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National HIV Behavioral Surveillance


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"Effective HIV prevention programs rely primarily on changing behavior; therefore, behavioral data are needed to inform these programs." [1]

The Florida Department of Health, HIV/AIDS Section is funded by the Centers for Disease Control and Prevention (CDC) to implement the National HIV Behavioral Surveillance (NHBS) System to monitor behaviors that place people at risk for HIV infection.  NHBS is conducted in twenty U.S. metropolitan areas with high AIDS prevalence. NHBS involves a repeated, cross-sectional survey and voluntary HIV testing of populations at high risk for HIV infection: men who have sex with men (MSM), injection drug users (IDU), and heterosexuals at risk for HIV infection (HET).  NHBS activities are implemented in rotating cycles so that data are collected from each risk group approximately once every three years; these study cycles are referred to as NHBS-MSM, NHBS-IDU, and NHBS-HET. The study provides data on 1) trends in sexual and drug-use risk behaviors, 2) HIV prevalence and incidence, 3) HIV testing patterns, and 4) the use and impact of prevention services. The overarching goal of NHBS is to help evaluate and direct local and national prevention efforts.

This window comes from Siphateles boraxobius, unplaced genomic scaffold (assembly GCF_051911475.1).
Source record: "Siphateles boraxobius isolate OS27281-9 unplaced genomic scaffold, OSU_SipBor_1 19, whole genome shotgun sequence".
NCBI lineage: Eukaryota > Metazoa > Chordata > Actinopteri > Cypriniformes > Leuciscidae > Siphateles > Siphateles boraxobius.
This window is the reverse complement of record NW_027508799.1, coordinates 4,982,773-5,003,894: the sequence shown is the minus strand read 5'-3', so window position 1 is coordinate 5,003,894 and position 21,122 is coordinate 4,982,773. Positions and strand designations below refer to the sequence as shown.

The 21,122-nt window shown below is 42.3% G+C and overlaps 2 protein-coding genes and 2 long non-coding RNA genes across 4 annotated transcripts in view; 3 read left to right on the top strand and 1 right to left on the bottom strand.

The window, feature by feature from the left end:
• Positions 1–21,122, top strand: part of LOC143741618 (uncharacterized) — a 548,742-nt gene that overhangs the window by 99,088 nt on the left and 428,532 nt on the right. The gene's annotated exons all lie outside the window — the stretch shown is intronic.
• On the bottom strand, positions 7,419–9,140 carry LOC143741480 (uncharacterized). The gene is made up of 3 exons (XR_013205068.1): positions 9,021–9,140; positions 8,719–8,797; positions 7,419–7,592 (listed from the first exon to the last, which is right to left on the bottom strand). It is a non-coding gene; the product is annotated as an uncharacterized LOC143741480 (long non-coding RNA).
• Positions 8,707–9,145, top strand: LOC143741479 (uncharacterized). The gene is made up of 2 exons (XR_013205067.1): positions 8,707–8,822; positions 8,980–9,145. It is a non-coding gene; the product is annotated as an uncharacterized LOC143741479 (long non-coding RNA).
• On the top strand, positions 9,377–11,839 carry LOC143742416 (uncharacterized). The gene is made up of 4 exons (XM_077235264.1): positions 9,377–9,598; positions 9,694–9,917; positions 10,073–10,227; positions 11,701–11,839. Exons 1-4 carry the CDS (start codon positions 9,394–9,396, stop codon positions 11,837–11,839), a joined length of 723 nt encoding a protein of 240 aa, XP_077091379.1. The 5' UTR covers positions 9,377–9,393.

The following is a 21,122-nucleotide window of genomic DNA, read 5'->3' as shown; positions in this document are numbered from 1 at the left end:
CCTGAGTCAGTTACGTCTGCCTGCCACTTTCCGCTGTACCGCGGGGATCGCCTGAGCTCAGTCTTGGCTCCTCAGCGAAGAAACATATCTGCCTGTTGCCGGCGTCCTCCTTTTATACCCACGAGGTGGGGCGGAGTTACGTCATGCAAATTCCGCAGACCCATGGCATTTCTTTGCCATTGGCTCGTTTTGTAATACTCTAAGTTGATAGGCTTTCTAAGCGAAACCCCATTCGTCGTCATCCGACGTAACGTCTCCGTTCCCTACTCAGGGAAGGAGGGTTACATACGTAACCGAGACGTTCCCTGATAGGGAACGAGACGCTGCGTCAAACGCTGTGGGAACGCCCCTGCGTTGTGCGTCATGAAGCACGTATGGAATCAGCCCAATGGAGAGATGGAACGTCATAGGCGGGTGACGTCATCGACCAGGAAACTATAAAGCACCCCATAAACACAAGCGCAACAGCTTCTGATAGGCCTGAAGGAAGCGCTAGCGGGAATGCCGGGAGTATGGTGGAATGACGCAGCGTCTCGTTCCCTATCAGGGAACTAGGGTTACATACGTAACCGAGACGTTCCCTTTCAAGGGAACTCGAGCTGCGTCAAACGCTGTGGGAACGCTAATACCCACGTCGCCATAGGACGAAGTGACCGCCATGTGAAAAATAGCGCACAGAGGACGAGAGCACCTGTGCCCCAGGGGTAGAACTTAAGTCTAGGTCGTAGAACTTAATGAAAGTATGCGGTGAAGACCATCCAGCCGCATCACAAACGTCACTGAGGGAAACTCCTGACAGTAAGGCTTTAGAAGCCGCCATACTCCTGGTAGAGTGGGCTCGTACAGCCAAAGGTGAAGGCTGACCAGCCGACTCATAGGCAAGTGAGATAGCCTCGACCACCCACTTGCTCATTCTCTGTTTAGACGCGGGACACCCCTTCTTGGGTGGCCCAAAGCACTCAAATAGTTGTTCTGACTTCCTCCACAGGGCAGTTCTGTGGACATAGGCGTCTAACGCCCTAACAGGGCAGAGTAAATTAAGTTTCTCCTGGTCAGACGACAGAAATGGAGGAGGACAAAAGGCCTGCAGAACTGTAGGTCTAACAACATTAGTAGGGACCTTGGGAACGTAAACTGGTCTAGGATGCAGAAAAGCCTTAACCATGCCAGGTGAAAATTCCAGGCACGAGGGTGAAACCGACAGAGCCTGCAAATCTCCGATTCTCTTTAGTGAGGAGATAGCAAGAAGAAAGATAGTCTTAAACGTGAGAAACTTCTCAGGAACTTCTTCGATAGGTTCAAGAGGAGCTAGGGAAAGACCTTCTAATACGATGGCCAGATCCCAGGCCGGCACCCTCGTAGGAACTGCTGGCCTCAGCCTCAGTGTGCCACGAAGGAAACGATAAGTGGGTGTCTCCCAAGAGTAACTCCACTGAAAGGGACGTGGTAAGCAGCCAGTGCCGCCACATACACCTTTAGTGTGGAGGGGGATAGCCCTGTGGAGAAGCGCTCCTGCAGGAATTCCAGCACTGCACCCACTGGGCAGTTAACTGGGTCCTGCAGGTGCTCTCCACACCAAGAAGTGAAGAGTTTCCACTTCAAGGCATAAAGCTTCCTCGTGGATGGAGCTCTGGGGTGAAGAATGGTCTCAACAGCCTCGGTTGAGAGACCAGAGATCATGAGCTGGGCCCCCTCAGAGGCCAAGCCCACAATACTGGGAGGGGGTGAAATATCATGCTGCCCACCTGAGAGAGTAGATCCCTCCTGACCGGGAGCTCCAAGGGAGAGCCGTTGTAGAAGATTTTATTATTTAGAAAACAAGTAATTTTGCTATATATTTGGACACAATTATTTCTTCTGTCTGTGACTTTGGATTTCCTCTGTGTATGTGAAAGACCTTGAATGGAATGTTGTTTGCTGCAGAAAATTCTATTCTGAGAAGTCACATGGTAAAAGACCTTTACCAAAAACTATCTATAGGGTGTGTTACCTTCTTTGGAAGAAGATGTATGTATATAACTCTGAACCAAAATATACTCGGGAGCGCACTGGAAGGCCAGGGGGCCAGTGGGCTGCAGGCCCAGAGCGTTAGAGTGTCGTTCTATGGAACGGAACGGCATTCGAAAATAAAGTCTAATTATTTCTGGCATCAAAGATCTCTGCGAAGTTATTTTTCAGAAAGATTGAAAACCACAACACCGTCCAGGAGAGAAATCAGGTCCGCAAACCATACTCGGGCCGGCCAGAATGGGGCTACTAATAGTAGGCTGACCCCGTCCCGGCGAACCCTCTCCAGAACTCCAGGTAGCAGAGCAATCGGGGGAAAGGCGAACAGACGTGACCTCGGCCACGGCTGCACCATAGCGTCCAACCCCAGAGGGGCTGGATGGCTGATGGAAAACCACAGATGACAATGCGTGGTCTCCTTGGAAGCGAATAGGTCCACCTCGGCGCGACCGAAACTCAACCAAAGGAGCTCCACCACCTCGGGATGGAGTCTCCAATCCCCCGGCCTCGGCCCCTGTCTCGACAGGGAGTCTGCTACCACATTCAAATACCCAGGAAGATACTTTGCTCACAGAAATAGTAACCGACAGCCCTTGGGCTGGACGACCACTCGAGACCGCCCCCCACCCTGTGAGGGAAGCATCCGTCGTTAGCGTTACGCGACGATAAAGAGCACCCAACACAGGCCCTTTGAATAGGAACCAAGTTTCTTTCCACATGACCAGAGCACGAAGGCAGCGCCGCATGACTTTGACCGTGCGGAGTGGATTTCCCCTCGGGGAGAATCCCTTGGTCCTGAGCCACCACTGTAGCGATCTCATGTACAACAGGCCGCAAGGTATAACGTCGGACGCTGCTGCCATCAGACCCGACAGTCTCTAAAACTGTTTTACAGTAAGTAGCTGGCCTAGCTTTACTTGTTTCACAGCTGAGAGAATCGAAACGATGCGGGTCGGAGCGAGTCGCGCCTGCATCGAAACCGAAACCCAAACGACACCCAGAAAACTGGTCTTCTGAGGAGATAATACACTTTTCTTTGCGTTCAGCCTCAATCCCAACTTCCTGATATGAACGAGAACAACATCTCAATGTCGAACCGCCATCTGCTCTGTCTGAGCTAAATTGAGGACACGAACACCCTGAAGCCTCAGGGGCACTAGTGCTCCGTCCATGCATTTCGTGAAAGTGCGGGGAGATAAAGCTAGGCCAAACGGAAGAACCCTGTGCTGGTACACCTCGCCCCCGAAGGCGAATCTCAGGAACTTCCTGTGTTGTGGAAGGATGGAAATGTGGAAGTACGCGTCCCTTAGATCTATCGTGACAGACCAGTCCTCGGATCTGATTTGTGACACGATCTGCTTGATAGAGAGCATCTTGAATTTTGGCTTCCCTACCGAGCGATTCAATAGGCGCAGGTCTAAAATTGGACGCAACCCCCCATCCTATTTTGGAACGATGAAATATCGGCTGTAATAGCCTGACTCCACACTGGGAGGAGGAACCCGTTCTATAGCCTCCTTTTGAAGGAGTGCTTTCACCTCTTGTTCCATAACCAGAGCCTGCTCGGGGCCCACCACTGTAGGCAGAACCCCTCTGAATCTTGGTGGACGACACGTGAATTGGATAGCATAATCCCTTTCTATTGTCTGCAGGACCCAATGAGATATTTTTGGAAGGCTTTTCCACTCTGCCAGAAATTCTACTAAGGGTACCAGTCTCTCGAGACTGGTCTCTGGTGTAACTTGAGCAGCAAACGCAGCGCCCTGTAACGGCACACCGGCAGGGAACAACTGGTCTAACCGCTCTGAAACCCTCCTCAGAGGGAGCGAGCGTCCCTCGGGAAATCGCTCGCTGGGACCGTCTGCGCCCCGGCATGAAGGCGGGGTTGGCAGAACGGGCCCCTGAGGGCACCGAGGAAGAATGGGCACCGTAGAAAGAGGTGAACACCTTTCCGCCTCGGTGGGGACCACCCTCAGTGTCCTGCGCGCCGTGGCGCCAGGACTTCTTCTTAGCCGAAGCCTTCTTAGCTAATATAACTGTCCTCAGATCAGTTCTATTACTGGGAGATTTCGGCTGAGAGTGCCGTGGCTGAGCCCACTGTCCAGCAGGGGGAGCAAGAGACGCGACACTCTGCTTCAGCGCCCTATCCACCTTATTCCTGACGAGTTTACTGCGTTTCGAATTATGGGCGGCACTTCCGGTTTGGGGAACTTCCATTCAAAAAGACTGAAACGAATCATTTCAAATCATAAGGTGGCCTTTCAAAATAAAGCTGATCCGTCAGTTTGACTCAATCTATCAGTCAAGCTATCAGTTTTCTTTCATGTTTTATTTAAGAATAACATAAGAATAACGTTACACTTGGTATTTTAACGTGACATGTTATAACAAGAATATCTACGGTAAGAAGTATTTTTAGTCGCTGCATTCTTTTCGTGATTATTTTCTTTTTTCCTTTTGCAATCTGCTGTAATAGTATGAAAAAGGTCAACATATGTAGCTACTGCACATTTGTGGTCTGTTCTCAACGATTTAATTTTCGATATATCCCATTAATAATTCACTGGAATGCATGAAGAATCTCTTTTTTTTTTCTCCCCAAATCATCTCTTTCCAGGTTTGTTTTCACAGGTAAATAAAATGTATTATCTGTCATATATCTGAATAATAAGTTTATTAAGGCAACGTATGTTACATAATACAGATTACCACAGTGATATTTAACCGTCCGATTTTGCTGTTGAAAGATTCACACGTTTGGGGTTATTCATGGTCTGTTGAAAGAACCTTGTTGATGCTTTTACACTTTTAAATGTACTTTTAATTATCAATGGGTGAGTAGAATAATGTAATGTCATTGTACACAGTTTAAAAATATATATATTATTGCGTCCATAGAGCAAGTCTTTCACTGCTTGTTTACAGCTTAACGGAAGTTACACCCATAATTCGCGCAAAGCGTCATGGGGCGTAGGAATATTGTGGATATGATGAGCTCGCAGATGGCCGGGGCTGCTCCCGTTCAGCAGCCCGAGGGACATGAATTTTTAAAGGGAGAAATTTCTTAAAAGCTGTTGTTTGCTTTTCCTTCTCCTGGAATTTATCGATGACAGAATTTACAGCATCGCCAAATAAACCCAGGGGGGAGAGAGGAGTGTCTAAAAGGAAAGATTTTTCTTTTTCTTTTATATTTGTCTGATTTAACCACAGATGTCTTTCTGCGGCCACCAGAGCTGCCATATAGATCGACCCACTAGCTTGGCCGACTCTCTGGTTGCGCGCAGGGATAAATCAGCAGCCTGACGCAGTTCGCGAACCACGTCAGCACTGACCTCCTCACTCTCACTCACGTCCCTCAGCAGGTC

The section is collaborating with the CDC and the University of Miami to conduct NHBS in South Florida. The project is known locally as ACXION (Assessing Characteristics of population X In ON-going surveillance). Consenting participants complete an anonymous interview consisting of the core NHBS questionnaire and a local questionnaire tailored to South Florida. Local questions address topics such as crystal methamphetamine use, use of the Internet for high-risk behaviors, depression, and social support. Participants also receive anonymous HIV counseling and testing, as well as referrals to psychosocial and healthcare services.



[1] Lansky A, Abdul-Quader AS, Cribbin M, et al. Developing an HIV behavioral surveillance system for injecting drug users: the National HIV Behavioral Surveillance System. Public Health Reports 2007; 122(suppl 1):48-55.